July 29, 2012

This week in TV Guide: July 26, 1975

I've mentioned in the past my preference for the ABC evening news when I watched the news back in the late 60s and early 70s.  After Peter Jennings left the anchor desk (for the first time), Frank Reynolds was teamed up with Howard K. Smith, but he was replaced by Harry Reasoner when Reasoner gave up on the idea that he'd ever succeed Walter Cronkite at CBS.

This feature on Smith, written by veteran TVG writer Neil Hickey, is of particular interest to me right now, because of a discussion about Smith I've been involved in over at the classic TV board of Radio-Info.com.  (Only among classic TV buffs can you get into a discussion of Howard K. Smith in a topic that's supposed to be about Walter Cronkite.)  Smith was a veteran newsman, having served his time at CBS before leaving in a dispute over continuing editorial interference in Smith's commentaries.

Smith didn't find the going much easier at ABC, where he raised more hackles with a retrospective, which he presented as the end of Richard Nixon's political career, following Nixon's defeat in the 1962 California gubernatorial election.  Among the guests on Smith's program was Alger Hiss, Nixon's old enemy from the Hiss-Chambers case in the late 40s.  Nixon's political allies were not happy about Hiss' participation in the program, most prominent among them being Dwight D. Eisenhower, who just happened to be the former president of the United States.  Ike complained to the network, with the result that Smith found himself assigned to less controversial activities for a while, before he would reemerge 1969 as Reynolds' co-anchor on the evening news.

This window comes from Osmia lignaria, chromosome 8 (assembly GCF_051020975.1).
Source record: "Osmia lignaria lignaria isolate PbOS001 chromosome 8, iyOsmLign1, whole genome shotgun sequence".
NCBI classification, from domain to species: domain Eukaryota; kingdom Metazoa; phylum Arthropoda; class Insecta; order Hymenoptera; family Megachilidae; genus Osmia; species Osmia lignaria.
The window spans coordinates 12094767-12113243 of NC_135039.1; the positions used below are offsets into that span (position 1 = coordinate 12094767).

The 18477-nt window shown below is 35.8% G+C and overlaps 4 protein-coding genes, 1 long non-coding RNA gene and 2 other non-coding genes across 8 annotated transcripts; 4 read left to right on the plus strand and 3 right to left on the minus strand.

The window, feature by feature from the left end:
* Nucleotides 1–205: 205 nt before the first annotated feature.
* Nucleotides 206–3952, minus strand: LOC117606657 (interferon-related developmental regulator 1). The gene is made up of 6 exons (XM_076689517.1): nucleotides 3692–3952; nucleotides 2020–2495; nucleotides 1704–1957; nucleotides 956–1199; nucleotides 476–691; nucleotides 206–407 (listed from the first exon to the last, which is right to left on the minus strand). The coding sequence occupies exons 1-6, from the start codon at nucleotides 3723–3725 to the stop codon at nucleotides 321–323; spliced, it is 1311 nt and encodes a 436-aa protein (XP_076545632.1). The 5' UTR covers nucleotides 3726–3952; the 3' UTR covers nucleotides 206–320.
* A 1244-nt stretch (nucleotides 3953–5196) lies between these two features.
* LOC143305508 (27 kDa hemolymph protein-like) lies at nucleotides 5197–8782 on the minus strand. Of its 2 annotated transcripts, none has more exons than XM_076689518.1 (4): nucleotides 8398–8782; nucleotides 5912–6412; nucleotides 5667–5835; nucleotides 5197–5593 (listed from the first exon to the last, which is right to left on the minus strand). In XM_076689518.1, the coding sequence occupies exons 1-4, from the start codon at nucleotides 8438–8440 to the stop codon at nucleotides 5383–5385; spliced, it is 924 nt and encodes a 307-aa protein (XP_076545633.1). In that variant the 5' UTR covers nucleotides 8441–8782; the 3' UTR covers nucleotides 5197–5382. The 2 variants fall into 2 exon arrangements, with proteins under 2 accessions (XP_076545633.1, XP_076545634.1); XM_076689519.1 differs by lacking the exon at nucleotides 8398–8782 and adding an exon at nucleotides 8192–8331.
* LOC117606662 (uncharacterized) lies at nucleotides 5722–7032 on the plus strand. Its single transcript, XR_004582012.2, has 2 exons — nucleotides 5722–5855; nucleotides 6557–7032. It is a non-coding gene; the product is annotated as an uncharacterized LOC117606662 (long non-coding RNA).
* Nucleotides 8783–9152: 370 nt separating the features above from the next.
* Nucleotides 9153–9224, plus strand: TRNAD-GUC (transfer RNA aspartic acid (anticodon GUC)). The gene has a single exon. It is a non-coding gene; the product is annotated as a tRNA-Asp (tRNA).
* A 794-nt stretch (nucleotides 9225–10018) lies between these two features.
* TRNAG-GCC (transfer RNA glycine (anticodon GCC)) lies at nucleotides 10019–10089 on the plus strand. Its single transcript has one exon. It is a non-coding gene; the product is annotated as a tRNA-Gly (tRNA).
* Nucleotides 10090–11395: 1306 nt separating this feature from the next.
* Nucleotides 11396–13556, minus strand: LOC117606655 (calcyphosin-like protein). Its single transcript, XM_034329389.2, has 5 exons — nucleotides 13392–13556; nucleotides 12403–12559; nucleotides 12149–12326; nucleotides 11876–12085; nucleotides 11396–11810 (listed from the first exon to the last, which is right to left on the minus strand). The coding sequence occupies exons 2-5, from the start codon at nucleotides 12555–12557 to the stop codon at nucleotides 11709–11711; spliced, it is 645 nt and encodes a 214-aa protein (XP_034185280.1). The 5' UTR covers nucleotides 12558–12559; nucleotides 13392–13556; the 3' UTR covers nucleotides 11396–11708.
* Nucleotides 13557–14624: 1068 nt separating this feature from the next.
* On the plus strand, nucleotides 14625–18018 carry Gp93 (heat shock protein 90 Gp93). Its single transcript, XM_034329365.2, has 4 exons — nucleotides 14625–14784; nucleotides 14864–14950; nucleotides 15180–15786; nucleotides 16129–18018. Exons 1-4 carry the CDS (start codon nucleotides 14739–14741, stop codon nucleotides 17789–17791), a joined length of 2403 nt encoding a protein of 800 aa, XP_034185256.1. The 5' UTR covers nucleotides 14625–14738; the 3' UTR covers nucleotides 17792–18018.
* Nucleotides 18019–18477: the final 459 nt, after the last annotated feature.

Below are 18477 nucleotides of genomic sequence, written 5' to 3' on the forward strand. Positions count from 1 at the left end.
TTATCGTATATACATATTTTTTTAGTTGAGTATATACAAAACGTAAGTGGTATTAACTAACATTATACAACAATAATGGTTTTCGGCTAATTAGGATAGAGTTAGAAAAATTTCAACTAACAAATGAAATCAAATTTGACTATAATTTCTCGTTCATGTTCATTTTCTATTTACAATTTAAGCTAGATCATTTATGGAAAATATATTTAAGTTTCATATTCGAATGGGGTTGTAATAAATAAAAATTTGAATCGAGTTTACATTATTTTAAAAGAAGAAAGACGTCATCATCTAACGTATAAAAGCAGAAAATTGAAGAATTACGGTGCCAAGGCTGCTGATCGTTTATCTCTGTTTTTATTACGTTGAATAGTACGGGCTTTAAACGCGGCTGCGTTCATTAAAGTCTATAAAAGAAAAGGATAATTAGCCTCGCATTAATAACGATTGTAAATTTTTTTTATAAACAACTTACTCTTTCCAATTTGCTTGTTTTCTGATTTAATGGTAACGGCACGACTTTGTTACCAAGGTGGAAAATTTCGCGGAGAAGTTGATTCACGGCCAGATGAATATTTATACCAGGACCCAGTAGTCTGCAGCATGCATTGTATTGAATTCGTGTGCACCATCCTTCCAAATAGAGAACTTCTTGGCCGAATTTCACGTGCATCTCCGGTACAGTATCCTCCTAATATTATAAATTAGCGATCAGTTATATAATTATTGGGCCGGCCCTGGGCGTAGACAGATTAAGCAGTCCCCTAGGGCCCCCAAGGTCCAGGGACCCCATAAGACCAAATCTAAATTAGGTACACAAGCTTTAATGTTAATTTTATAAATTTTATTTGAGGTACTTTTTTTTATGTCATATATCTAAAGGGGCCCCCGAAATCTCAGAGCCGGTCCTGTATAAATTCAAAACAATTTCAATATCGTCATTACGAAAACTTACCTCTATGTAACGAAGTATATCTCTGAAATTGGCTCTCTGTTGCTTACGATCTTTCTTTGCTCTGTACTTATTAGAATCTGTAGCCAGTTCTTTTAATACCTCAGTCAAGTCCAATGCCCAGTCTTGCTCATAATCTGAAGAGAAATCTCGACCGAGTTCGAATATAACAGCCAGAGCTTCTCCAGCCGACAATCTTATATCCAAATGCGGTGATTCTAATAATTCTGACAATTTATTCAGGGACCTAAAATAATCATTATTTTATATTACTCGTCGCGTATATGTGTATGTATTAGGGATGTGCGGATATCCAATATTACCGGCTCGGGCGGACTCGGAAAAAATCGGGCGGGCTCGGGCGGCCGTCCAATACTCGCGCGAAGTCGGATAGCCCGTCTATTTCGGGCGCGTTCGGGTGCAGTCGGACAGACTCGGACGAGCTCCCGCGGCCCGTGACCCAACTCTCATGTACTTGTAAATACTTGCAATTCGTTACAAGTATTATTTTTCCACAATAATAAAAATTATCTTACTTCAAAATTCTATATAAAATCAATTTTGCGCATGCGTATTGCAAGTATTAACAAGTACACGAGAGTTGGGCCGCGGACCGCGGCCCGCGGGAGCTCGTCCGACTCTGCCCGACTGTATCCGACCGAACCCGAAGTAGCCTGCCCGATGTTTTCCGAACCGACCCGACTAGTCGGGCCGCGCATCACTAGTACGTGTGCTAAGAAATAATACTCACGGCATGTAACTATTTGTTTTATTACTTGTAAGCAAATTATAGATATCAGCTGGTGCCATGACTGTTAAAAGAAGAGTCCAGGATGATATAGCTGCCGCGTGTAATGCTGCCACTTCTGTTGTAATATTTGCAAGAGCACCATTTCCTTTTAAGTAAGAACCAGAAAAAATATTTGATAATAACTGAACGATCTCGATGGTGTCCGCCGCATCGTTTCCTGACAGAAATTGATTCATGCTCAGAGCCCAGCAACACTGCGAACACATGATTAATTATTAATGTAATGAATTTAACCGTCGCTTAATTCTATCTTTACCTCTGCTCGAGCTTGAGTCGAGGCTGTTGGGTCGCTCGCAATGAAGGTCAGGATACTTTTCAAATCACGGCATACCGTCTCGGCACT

Smith is no less outspoken in this profile, in which he talks about ABC's recent decision to remove him as co-anchor with Reasoner and reassign him to giving regular commentaries.  It's clear from Smith's comments that television news was a bare-knuckled proposition in the 70s, not for the faint of heart.  "I'm not running a Sunday School platform," he tells Hickey in defense of his controversial viewpoints.  And yet, as was the case in a 1971 article about Reasoner, Smith is a complex man, not easy to pinpoint politically.  "I'm totally liberal," he tells Hickey.  "I'm the most liberal newsman on the air."

Liberal, perhaps, in the classic sense of the word.  Smith is an outspoken supporter of the Vietnam War, and an opponent of the spread of communism.  ("I am a hawk...[to win in Vietnam w]e would have had to do some brutal things, but war is brutal.")  He voices support, despite criticism from his colleagues, for former Vice President Spiro Agnew's harsh attacks on the news media.  ("We are too negative.  Bad news is easier to cover, and that's what wins prizes.")  He disagrees with those who moan about American influence worldwide ("In general, the period of American domination in foreign affairs has been one of the most progressive in history."), as well as those who accuse America of inertia in civil rights.  ("Anybody watching television news might conclude that we have failed on the race question.  But there's a black man on the Supreme Court, and we've had two in the cabinet.  Progress has been outstanding, but we have given the wrong impression.")  During Vietnam, some listened to Smith's commentaries on the war and dubbed ABC the "Administration Broadcasting Company."  Smith cites his support for civil rights, congressional reform and government activism on the economy as his liberal bonafides, but it's clear that, although his colleague Reasoner says "he's not particularly conservative," he's not a liberal in the MSNBC sense either.  A man of dignity and professionalism, in the Huntley-Brinkley mold; would that we had men like him on the news today.